A further alternative measure for improving the mixing through characteristics of a hydrogen flow with the enveloping combustion air is shown in FIGS. 7 a, b. In this case, the feed pipe 5 is formed as an annular pipe 11 or has an annular outlet geometry at the pipe outlet, as the case may be, through which the hydrogen flow enters the swirl generator. By means of the annularly formed hydrogen flow, its surface is enlarged compared with a standard flow as it is to be produced from a simple single-orifice opening, and is able to be mixed through more efficiently with the enveloping combustion air as a result of it.

It is to be noted at this point that the annular hydrogen flow for further improving the mixing through conditions can be optionally combined with the previously described measures for improving the mixing through between hydrogen and combustion air.

A longitudinal section through the outlet region of a feed pipe 5 is shown in FIG. 7 b, in which a wedge-shaped displacement component 10 is introduced, by which the hydrogen flow which issues from the feed pipe 5 issues with a predeterminable divergence.

It is to be assumed in the exemplary embodiment according to FIG. 8 a that the annularly dark hatched section 11 of the feed pipe 5 is that section from which hydrogen issues. The light-colored, middle circular section corresponds to an air feed pipe, from which air is delivered, which is enveloped by the annular hydrogen flow. The reverse case is shown in the exemplary embodiment according to FIG. 8 b. In this case, hydrogen in the form of a hydrogen flow issues from the inner light-colored flow section, which is enveloped by a circular, annular air flow 11. It has been proved to be especially advantageous that the flow velocity, at which the air flow issues from the respective flow sections of the feed pipe 5 in each case, is to be selected greater than that velocity at which the combustion air axially flows through the burner. By means of this measure, the average retention time of the hydrogen inside the burner can be appreciably reduced, and, for another thing, the mixing through rate can be improved.

Instead of a homogenous annular flow, the arrangement of a multiplicity of small flow passages which are arranged along an annular form provides a measure which still further improves the degree of mixing through, through which flow passages air flows out and forms an annular flow which circularly envelops a hydrogen flow which is formed centrally to the annular form.

It is common to all the aforementioned possibilities of feed of a hydrogen flow into the inside of a premix burner, that the hydrogen flow which is delivered into the inside of the burner does not come into contact with the walls of burner components, particularly as the flow velocity appreciably reduces within boundary layers close to the wall, as a result of which the average retention time of hydrogen inside the burner increases, and also the risk of spontaneous ignitions and backflashes is increased in the same way.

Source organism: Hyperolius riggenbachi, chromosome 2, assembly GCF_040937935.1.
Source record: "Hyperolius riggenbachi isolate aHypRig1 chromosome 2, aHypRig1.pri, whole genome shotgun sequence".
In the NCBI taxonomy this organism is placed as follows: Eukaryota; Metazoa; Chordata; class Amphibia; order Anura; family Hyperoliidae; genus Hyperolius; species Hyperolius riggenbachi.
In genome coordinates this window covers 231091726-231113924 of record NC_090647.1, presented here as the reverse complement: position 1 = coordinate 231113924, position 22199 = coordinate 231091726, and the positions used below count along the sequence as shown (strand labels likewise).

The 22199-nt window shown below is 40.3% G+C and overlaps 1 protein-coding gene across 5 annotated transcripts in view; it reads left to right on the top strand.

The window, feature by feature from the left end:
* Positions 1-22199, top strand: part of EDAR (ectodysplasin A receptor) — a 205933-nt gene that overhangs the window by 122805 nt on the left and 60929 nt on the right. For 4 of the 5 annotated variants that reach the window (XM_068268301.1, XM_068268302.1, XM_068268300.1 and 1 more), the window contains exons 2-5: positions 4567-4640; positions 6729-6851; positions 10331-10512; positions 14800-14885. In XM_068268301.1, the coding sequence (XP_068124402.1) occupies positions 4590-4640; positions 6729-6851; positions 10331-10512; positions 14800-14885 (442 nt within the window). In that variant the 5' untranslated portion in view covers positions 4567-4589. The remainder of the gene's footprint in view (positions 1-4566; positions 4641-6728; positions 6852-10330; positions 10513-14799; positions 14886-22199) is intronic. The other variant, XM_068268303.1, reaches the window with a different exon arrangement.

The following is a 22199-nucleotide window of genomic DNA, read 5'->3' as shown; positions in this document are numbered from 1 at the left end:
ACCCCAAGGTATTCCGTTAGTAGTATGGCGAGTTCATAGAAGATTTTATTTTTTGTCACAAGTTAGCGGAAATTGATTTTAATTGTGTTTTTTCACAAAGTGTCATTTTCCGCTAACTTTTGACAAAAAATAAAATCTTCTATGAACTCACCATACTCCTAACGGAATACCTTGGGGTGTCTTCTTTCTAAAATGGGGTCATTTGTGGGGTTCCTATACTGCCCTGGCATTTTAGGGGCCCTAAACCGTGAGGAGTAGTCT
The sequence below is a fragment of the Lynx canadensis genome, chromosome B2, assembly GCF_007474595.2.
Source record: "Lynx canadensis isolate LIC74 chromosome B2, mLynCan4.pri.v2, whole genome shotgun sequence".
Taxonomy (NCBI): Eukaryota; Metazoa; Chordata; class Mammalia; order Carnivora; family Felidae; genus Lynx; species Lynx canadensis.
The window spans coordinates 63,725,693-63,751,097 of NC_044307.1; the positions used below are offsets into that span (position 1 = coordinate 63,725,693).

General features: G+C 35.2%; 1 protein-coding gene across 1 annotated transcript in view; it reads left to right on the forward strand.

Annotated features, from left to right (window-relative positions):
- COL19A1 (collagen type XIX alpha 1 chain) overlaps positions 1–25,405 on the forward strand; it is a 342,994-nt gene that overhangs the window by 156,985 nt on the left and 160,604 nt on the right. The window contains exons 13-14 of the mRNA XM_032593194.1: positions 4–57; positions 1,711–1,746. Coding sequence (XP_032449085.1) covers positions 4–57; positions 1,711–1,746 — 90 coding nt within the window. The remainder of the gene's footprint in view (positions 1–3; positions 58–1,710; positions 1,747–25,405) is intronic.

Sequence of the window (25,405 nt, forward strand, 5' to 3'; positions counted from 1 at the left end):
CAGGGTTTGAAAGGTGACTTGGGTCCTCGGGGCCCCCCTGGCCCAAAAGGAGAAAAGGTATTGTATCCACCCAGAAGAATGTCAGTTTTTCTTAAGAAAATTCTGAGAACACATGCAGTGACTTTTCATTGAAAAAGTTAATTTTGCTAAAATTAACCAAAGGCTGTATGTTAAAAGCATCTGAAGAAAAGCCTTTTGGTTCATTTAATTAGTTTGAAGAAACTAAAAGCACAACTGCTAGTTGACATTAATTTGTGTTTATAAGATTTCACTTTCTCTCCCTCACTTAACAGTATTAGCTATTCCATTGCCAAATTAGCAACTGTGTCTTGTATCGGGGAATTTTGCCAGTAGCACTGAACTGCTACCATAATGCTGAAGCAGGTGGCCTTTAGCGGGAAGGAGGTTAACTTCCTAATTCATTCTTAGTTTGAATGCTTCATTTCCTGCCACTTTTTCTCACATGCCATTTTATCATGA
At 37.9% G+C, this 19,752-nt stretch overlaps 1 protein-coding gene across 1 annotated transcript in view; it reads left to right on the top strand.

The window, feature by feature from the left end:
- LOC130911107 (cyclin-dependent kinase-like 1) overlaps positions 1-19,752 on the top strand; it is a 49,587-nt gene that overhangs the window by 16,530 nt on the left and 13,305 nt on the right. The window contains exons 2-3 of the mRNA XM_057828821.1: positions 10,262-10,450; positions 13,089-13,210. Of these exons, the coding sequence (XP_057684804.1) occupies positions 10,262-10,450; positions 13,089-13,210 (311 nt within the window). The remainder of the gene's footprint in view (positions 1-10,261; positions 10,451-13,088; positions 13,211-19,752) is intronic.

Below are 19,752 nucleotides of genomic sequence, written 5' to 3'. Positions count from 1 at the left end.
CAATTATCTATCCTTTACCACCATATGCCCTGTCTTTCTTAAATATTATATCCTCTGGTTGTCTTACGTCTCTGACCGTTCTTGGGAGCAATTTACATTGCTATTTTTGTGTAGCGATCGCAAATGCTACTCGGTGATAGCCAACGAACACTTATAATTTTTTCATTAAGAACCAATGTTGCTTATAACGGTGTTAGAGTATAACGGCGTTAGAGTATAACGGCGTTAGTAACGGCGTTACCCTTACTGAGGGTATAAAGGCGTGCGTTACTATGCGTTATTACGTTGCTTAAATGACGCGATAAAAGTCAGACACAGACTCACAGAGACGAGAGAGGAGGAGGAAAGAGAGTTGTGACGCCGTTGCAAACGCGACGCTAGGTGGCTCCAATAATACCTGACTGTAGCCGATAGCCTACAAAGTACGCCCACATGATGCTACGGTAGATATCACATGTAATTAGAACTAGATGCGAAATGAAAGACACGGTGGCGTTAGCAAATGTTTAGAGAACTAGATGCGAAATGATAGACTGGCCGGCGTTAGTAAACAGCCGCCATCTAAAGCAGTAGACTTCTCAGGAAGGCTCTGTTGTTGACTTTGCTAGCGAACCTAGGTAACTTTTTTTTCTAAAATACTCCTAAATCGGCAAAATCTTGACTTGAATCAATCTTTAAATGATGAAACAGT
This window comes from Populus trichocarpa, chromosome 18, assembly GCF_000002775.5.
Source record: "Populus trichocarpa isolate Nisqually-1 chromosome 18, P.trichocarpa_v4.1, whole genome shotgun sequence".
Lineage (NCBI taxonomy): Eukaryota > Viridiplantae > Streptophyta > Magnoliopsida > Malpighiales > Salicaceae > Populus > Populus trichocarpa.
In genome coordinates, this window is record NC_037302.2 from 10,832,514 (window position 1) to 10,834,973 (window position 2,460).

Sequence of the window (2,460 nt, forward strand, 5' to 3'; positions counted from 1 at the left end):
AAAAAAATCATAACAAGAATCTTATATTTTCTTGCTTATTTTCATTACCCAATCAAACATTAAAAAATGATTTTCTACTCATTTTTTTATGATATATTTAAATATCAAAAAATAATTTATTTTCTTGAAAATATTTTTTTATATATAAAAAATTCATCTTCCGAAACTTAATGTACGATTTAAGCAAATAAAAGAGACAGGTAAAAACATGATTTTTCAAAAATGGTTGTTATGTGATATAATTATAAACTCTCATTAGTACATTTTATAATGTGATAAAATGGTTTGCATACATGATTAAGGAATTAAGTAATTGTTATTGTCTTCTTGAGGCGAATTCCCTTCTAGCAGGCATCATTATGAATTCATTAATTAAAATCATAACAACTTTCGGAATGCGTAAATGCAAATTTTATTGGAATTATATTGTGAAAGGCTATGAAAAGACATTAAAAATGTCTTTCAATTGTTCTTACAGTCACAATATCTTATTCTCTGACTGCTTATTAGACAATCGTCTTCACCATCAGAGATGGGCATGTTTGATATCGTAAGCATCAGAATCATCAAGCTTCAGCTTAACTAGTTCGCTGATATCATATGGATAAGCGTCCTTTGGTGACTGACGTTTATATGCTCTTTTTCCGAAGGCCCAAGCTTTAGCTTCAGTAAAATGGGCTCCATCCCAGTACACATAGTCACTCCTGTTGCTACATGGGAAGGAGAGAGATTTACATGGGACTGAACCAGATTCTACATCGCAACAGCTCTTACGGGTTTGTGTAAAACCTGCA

A preferred application of the previously described measures for supplying a premix burner with hydrogen as fuel provides the firing of combustion chambers for driving gas turbine plants. A quite customary combination of gas turbine plants with a so-called integrated gasification combined cycle (IGCC) has customary units which decarbonize the fuel, by which hydrogen-enriched fuels can be obtained, which are feedable to the premix burner according to the solution. Within the limits of the decarbonizing, large amounts of nitrogen also arise, under high process pressures, typically about 30 bar, which, furthermore, has temperatures of about 150 C. and below. The nitrogen which is obtained can be admixed with the hydrogen fuel in order to alleviate in this way the risks which are associated with the high reactivity of the hydrogen. For this purpose, already smallest amounts of nitrogen which are to be admixed are adequate in order to noticeably reduce the high reactivity and also the flame velocity of hydrogen. In such an operating mode, furthermore, it has been proved to be advantageous to additionally feed a nitrogen-enriched hydrogen fuel mixture 12 radially to the burner axis A in the region of the mixer tube 8, as this is especially apparent from the schematized longitudinal sectional view through a correspondingly formed premix burner in FIG. 9, the already introduced designations of which are not further elaborated upon to avoid repetitions. By admixing nitrogen within the hydrogen fuel, the flow impulse is increased, as a result of which a sufficiently adequate penetration of the nitrogen-hydrogen flow 12, which is fed radially into the mixing region, is achieved, which nitrogen-hydrogen flow is able to be completely mixed through with the combustion air before the flow reaches the combustion chamber. Moreover, the reactivity of the hydrogen is noticeably reduced by the admixing of N2. Alternatively to or in combination with the aforementioned measure for reducing H2 reactivity, it is opportune to admix nitrogen to the combustion air which enters the burner through the tangential air inlet slots. By means of this, the oxygen portion is reduced, and in this way the reactivity of the hydrogen is influenced. Furthermore, instead of air feed it is conceivable to feed N2 in the exemplary embodiments which are described in FIGS. 8 a and b.